I came across a great reverse engineering of the GitHub Copilot product the other day. The takeaway: the developer experience part of Copilot is just as impressive as the machine learning part.
What are some model agnostic lessons?
Simple and familiar interfaces: Copilot works as an extension in VSCode, the editor of choice for most developers. It's simple to download and easy to authenticate to GitHub. Developers already had autocomplete and were used to having code suggestions as they typed. Copilot just did it better (and with contextual understanding).
Invoke when you can add value: Copilot answers sometimes don't make it to the user. They might be repetitive, not helpful, or not in the right context. Copilot uses cheap and easy tricks (e.g., logistic regression, simple regex) to determine whether or not to invoke the model. OpenAI surely learned this lesson with ChatGPT as well – reinforcement learning (RLHF) taught the model to discard answers it wasn't as confident about.
Fake it or reduce the scope when you can: Copilot's magic is that it gives contextual suggestions. It knows about a variable that was declared in a different file. How does it do this? Isn't it too much to send the whole repository as context? Yep, and that's why Copilot only sends the last 20 accessed files with the same suggestion as part of the prompt. Of course, that's not the whole context, but a simple enough heuristic that's right, most of the time.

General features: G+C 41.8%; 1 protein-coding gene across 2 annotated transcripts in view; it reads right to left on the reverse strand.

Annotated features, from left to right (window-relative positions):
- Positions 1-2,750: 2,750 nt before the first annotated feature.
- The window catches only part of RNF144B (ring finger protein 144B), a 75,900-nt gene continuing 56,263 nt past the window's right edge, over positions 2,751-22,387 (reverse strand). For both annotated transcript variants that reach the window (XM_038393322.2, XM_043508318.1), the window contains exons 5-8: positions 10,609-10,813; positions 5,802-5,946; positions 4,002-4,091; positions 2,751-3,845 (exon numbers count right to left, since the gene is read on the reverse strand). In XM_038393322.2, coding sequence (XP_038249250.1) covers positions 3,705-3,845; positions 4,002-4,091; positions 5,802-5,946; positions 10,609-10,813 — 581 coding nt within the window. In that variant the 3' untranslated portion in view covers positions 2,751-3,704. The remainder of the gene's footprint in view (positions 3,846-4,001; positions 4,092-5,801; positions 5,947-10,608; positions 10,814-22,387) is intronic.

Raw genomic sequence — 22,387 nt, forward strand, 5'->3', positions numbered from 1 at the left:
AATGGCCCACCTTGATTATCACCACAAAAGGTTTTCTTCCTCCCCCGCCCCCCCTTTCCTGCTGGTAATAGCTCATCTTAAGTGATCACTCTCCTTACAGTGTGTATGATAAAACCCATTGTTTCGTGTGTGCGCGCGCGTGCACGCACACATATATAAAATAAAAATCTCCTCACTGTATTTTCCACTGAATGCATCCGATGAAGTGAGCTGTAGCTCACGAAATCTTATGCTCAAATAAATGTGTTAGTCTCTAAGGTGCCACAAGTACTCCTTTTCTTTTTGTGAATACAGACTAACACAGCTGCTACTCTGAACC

Constantly be learning: Copilot sends telemetry back – what suggestions were accepted (i.e., what code blocks weren't edited "that much" after 30 seconds). This is essential to both the actual model (learning) and the human product managers. Whether or not the claims by GitHub on the effectiveness of Copilot are actually true (% of code written by Copilot), it's at least some sort of metric to judge the product's effectiveness.
Just as ChatGPT unlocked a renewed interest in GPT-3, I'll guess that the next few years will be more focused on applying the advancements in LLMs rather than increasing their understanding (although that might also happen).